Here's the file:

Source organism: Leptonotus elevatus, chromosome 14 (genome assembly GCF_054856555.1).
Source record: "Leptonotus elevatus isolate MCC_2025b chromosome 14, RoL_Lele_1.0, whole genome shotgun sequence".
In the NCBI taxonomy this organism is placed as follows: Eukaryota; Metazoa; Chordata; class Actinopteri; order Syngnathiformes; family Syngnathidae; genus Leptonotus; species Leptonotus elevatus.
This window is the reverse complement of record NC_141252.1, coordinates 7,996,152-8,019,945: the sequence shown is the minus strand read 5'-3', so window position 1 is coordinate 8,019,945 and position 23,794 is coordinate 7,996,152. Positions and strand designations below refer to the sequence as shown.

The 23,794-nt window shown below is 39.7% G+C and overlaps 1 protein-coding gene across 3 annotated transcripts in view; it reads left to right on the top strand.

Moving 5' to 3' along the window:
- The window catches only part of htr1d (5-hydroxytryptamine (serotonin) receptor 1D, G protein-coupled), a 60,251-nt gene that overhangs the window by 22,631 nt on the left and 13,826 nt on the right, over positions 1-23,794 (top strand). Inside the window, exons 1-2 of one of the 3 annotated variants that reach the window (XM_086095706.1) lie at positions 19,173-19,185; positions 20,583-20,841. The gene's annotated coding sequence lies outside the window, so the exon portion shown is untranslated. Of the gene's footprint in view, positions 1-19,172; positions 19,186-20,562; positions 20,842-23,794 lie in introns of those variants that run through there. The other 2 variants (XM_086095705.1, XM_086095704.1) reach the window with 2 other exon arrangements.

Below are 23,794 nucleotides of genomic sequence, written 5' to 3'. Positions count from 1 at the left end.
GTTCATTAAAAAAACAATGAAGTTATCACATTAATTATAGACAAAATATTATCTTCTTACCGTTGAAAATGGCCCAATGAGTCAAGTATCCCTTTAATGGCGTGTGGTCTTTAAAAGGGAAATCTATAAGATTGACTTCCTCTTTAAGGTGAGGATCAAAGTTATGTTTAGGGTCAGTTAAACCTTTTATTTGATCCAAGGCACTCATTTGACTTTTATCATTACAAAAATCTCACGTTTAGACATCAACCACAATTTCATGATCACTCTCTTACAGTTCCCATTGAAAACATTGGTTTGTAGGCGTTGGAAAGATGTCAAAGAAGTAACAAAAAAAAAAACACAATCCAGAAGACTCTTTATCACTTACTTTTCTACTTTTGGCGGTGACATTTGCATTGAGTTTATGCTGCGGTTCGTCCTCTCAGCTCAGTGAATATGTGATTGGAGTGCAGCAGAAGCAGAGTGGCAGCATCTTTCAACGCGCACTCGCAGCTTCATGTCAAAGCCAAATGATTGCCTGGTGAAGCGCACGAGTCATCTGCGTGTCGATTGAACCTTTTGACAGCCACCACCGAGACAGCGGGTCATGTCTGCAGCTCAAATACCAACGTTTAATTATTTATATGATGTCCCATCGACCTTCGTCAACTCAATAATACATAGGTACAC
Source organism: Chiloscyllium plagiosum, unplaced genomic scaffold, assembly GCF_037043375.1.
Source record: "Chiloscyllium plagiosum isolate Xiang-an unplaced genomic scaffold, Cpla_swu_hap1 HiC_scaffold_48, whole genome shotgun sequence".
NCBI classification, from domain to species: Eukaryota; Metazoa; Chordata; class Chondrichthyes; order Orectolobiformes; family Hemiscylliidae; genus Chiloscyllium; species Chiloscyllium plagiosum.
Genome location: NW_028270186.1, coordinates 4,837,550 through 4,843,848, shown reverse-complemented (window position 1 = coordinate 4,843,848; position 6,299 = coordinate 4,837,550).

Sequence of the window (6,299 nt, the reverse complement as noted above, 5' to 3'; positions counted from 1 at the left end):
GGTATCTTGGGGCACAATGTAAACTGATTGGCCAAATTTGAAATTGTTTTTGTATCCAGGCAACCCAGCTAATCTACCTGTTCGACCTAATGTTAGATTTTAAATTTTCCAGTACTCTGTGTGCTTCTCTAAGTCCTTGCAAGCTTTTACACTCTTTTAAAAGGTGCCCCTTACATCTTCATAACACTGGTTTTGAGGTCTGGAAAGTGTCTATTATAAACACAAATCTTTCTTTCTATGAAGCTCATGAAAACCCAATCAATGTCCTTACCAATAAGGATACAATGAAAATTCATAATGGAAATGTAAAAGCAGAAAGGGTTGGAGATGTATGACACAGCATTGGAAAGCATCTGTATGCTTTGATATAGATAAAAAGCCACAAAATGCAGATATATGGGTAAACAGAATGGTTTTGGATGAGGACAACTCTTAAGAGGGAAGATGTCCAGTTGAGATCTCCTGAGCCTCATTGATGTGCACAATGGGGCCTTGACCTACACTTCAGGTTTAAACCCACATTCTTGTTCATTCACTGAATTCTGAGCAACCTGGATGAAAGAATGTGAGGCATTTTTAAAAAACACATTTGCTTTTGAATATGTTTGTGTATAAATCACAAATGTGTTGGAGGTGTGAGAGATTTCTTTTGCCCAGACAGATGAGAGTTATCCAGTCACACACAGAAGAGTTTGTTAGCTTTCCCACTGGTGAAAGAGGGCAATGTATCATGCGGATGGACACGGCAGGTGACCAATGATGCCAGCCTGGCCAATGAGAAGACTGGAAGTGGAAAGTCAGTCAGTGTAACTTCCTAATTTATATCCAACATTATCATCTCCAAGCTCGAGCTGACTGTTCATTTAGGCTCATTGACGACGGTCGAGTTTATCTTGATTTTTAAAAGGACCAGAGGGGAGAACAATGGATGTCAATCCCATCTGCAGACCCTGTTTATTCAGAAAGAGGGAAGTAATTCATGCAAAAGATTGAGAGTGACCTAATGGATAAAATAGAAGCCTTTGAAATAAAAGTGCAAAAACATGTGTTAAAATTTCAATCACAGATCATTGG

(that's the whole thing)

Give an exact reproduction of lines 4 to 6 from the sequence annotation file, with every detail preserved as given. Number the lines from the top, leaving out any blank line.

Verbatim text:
This window is the reverse complement of record NC_141252.1, coordinates 7,996,152-8,019,945: the sequence shown is the minus strand read 5'-3', so window position 1 is coordinate 8,019,945 and position 23,794 is coordinate 7,996,152. Positions and strand designations below refer to the sequence as shown.

The 23,794-nt window shown below is 39.7% G+C and overlaps 1 protein-coding gene across 3 annotated transcripts in view; it reads left to right on the top strand.

Moving 5' to 3' along the window: